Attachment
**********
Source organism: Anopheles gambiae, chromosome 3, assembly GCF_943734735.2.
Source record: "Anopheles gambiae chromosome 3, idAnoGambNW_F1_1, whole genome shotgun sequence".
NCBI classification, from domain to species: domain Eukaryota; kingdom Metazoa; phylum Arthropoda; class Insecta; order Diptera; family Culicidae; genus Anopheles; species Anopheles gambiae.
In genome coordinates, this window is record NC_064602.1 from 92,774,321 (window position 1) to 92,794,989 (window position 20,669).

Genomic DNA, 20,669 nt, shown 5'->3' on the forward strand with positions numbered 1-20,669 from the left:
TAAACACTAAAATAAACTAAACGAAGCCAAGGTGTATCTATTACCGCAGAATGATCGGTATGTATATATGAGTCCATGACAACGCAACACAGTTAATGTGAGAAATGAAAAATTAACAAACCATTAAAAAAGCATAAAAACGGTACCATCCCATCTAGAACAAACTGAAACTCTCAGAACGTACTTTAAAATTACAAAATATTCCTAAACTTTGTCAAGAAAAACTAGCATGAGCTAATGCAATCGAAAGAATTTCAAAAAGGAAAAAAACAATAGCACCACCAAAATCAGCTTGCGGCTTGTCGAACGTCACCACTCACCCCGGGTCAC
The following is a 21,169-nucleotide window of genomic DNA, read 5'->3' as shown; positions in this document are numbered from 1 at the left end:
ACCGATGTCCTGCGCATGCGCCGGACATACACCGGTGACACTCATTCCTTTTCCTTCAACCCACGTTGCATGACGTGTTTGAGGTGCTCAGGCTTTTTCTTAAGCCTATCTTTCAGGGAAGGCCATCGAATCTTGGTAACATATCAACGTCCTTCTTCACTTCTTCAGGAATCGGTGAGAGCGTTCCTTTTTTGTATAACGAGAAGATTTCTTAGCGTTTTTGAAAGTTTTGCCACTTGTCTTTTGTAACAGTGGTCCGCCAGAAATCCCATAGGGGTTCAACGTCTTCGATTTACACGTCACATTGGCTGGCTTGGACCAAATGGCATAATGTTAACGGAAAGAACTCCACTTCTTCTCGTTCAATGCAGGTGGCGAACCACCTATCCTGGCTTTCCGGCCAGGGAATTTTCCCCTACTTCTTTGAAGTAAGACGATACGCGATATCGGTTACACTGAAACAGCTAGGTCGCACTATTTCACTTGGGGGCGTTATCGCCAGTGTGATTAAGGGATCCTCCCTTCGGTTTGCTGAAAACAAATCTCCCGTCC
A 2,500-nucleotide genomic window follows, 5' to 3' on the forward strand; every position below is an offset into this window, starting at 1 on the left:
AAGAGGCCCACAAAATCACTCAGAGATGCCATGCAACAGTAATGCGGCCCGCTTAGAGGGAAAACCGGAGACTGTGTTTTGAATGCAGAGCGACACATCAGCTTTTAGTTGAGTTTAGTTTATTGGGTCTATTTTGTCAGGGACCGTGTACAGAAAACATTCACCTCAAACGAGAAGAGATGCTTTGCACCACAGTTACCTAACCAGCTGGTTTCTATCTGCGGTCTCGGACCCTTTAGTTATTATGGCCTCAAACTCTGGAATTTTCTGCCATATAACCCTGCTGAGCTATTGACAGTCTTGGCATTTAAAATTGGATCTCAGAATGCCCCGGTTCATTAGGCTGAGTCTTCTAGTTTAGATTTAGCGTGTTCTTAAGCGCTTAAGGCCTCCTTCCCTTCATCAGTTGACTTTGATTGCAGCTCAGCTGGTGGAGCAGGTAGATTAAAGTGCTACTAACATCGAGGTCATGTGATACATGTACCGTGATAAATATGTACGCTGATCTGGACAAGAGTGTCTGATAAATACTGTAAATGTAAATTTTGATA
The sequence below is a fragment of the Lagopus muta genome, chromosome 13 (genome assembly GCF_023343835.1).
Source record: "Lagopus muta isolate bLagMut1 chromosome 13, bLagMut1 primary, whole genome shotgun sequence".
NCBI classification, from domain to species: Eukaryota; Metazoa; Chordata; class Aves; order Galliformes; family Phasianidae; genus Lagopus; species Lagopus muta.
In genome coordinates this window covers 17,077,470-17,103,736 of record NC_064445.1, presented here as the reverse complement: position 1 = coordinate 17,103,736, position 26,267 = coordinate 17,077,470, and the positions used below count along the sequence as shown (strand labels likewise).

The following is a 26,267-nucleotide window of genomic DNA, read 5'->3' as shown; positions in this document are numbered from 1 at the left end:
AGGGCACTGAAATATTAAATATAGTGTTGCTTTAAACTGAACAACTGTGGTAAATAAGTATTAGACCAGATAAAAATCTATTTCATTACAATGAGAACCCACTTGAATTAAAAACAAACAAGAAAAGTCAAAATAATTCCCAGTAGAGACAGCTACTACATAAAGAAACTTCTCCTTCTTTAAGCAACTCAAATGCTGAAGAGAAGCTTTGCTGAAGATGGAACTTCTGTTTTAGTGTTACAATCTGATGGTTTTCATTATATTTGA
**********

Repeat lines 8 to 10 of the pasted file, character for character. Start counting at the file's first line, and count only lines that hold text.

ACCGATGTCCTGCGCATGCGCCGGACATACACCGGTGACACTCATTCCTTTTCCTTCAACCCACGTTGCATGACGTGTTTGAGGTGCTCAGGCTTTTTCTTAAGCCTATCTTTCAGGGAAGGCCATCGAATCTTGGTAACATATCAACGTCCTTCTTCACTTCTTCAGGAATCGGTGAGAGCGTTCCTTTTTTGTATAACGAGAAGATTTCTTAGCGTTTTTGAAAGTTTTGCCACTTGTCTTTTGTAACAGTGGTCCGCCAGAAATCCCATAGGGGTTCAACGTCTTCGATTTACACGTCACATTGGCTGGCTTGGACCAAATGGCATAATGTTAACGGAAAGAACTCCACTTCTTCTCGTTCAATGCAGGTGGCGAACCACCTATCCTGGCTTTCCGGCCAGGGAATTTTCCCCTACTTCTTTGAAGTAAGACGATACGCGATATCGGTTACACTGAAACAGCTAGGTCGCACTATTTCACTTGGGGGCGTTATCGCCAGTGTGATTAAGGGATCCTCCCTTCGGTTTGCTGAAAACAAATCTCCCGTCC
A 2,500-nucleotide genomic window follows, 5' to 3' on the forward strand; every position below is an offset into this window, starting at 1 on the left:
AAGAGGCCCACAAAATCACTCAGAGATGCCATGCAACAGTAATGCGGCCCGCTTAGAGGGAAAACCGGAGACTGTGTTTTGAATGCAGAGCGACACATCAGCTTTTAGTTGAGTTTAGTTTATTGGGTCTATTTTGTCAGGGACCGTGTACAGAAAACATTCACCTCAAACGAGAAGAGATGCTTTGCACCACAGTTACCTAACCAGCTGGTTTCTATCTGCGGTCTCGGACCCTTTAGTTATTATGGCCTCAAACTCTGGAATTTTCTGCCATATAACCCTGCTGAGCTATTGACAGTCTTGGCATTTAAAATTGGATCTCAGAATGCCCCGGTTCATTAGGCTGAGTCTTCTAGTTTAGATTTAGCGTGTTCTTAAGCGCTTAAGGCCTCCTTCCCTTCATCAGTTGACTTTGATTGCAGCTCAGCTGGTGGAGCAGGTAGATTAAAGTGCTACTAACATCGAGGTCATGTGATACATGTACCGTGATAAATATGTACGCTGATCTGGACAAGAGTGTCTGATAAATACTGTAAATGTAAATTTTGATA